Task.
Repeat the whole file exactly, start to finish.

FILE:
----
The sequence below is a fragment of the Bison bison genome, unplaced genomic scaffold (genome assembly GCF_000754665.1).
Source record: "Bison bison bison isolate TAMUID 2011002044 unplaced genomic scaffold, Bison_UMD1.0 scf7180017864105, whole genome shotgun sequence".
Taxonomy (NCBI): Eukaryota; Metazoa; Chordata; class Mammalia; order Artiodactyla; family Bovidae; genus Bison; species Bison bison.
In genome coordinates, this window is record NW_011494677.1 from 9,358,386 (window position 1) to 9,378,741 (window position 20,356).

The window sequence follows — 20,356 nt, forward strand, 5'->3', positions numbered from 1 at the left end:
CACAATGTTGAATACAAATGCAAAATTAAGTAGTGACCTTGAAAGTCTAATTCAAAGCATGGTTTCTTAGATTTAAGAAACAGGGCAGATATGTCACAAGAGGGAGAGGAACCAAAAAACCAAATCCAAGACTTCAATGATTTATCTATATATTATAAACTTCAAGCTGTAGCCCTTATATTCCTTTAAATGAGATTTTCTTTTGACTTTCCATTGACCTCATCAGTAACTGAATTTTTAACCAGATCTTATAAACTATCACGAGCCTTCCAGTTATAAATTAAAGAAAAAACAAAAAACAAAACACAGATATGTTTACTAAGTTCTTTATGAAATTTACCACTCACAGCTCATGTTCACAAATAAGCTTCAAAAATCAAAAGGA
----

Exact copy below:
The sequence below is a fragment of the Bison bison genome, unplaced genomic scaffold (genome assembly GCF_000754665.1).
Source record: "Bison bison bison isolate TAMUID 2011002044 unplaced genomic scaffold, Bison_UMD1.0 scf7180017864105, whole genome shotgun sequence".
Taxonomy (NCBI): Eukaryota; Metazoa; Chordata; class Mammalia; order Artiodactyla; family Bovidae; genus Bison; species Bison bison.
In genome coordinates, this window is record NW_011494677.1 from 9,358,386 (window position 1) to 9,378,741 (window position 20,356).

The window sequence follows — 20,356 nt, forward strand, 5'->3', positions numbered from 1 at the left end:
CACAATGTTGAATACAAATGCAAAATTAAGTAGTGACCTTGAAAGTCTAATTCAAAGCATGGTTTCTTAGATTTAAGAAACAGGGCAGATATGTCACAAGAGGGAGAGGAACCAAAAAACCAAATCCAAGACTTCAATGATTTATCTATATATTATAAACTTCAAGCTGTAGCCCTTATATTCCTTTAAATGAGATTTTCTTTTGACTTTCCATTGACCTCATCAGTAACTGAATTTTTAACCAGATCTTATAAACTATCACGAGCCTTCCAGTTATAAATTAAAGAAAAAACAAAAAACAAAACACAGATATGTTTACTAAGTTCTTTATGAAATTTACCACTCACAGCTCATGTTCACAAATAAGCTTCAAAAATCAAAAGGA